Ash Wednesday, beginning of Lent: When “the world is in disorder”, we must “turn to God”

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Lent is celebrated by Christians around the world from Ash Wednesday, March 2, 2022.

During Lent, believers remember and honor the 40 days Jesus spent in the desert after his baptism, during which he was tempted by Satan.

Ash Wednesday begins a 40-day spiritual pilgrimage for today’s devotees – symbolized by receiving ashes on the forehead.

“Many of us have been too busy doing other things that haven’t brought us the happiness God wants us to have” – ​​Lent is “the perfect opportunity to deepen our relationship with God”.

Noting that the ashes are “a sign of repentance and a willingness to walk with Christ,” Fr. Stephen Rock of Reading, Massachusetts, told Fox News Digital that as the ashes are applied, these words are spoken: “‘Repent and believe in the gospel’ or ‘Remember that you are dust and you will return to dust'”.

Prof. Rock is a priest in the Catholic community of Reading, which consists of two churches, St. Agnes and St. Athenasius. He shared a number of other thoughts this week on Ash Wednesday.

A Catholic priest sprinkles ashes on a man’s head during Ash Wednesday rituals last year, February 17, 2021, at St. Gabriel the Archangel Parish in Caloocan, Metro Manila, Philippines . Ash Wednesday marks the start of Lent all over the world. (AP Photo/Aaron Favila)

Lent is a “time of penance” that allows us to better prepare ourselves to “enter into the mystery” of Holy Week, Fr. Roche noted. During Holy Week, which begins on Palm Sunday, believers reflect on the final period of Christ’s life on earth, including the Last Supper, Christ’s crucifixion and resurrection – which is celebrated on Easter.

“Christians believe that Jesus, the Son of God, did all of this for our salvation and to free us from sin and death,” the father said. Rock.

He continued, “Lent is a time for us to fast, pray and do works of charity (or almsgiving).” For all who embrace this time with an open heart, Fr. Rock said it will “allow them to draw closer to our loving God and strengthen their spiritual lives.”

In this file photo, a woman receives a cross of ashes during the traditional Ash Wednesday service.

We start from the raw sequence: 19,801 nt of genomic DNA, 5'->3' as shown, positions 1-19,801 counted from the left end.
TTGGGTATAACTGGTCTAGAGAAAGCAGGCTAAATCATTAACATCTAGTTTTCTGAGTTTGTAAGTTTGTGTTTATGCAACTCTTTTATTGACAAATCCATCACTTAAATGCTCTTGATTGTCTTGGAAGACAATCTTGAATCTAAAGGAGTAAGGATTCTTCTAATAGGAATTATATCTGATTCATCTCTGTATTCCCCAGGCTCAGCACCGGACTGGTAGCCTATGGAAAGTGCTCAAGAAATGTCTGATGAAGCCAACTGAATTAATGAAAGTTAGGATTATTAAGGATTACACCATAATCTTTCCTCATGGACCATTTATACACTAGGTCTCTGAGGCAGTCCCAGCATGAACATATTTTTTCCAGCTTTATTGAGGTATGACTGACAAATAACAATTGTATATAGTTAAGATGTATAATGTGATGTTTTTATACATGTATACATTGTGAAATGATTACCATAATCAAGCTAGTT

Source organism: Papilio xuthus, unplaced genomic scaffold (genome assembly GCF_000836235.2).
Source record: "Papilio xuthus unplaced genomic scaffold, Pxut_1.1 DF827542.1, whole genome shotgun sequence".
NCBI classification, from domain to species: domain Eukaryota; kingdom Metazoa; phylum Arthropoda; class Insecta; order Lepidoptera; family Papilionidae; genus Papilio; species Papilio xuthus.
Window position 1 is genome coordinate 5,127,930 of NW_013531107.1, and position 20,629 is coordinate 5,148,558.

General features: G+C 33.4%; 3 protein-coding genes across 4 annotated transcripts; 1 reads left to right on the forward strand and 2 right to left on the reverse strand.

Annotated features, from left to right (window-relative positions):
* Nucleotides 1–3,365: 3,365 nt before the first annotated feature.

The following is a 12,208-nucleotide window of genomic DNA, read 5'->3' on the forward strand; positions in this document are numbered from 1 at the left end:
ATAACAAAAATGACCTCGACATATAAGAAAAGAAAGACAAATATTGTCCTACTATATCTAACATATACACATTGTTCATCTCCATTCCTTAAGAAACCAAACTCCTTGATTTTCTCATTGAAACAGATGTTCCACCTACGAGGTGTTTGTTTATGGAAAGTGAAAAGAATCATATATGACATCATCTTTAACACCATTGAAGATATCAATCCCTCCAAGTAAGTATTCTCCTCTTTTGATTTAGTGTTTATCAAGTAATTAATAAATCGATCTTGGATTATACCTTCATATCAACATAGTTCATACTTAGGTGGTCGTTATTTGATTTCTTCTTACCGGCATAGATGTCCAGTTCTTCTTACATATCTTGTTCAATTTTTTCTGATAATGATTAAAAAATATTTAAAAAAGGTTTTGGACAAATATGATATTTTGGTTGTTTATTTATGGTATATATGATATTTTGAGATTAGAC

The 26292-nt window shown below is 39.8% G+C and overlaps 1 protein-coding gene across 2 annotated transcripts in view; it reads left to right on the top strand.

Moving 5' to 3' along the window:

In this file photo, a woman receives a cross of ashes during the traditional Ash Wednesday service.
(REUTERS/John Vizcaino)

It’s not so much what we “give up,” Rock said — because many people abstain from alcohol, sweets, or other treats or treats during Lent. Instead, it’s really about “giving God more time, inviting him to come into our hearts and transform us.”

Prof. Rock compares this to “the farmer in the gospel who sows the seeds and falls asleep not knowing exactly how the seed sprouts, blossoms and ripens. He trusts that God will provide.”

Rock noted that Lent is not intended as some kind of religious “show” but rather as a “realistic” and “down-to-earth” time for believers.

Reverend Ethan Jewett, with St. Clement's Episcopal Church, waits to place ashes on the foreheads of worshipers on Ash Wednesday in Philadelphia on Wednesday, Feb. 13, 2013. Ash Wednesday marks the start of Lent, a time when Christians are preparing for Easter until acts of penance and prayer.  (AP Photo/Matt Rourke)

Reverend Ethan Jewett, with St. Clement’s Episcopal Church, waits to place ashes on the foreheads of worshipers on Ash Wednesday in Philadelphia on Wednesday, Feb. 13, 2013. Ash Wednesday marks the start of Lent, a time when Christians are preparing for Easter until acts of penance and prayer. (AP Photo/Matt Rourke)
(AP)

“It’s about the ashes and the cross,” he said. “It’s about everything that touches us in life and how we spend our time. It’s about sin and sorrow, life and death.”

Prof. Rock linked Lent to current world events. “The world is a mess, our society seems adrift, and COVID-related issues have made matters worse,” the priest said.

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Referring to Russia’s ongoing invasion of Ukraine, Fr. Rock said there was no better time to “turn our thoughts to God, inviting him into our lives to strengthen us. and give us hope in a world that seems so out of control.”

Prof. Steve Rock, a Catholic priest from Reading, Massachusetts, explained to Fox News Digital the significance of Ash Wednesday: When we

Prof. Steve Rock, a Catholic priest from Reading, Massachusetts, explained to Fox News Digital the significance of Ash Wednesday: When we “open our hearts to a God who loves us…everything changes.”
(Father Steve Rock)

Rock said that if believers take seriously the three pillars of Lent – fasting, prayer and acts of charity – these “will help open our hearts to a God who loves us. Then everything changes.”

Prof. Rock added: “Many of us have been too busy doing other things that have never brought us the happiness that God wants us to have.”

UKRAINE AMERICAN PASTOR IN VA SHARES HUNTING IMAGE OF PEOPLE BASED IN BASEMENT OF UKRAINE HOUSE

“Lent gives us the perfect opportunity to deepen our relationship with God. He wants a relationship with us. If we take the time,” he also said, “God will help us to be hopeful and of joy”.

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“So we can say at Easter: ‘He is risen, He is risen indeed!'”

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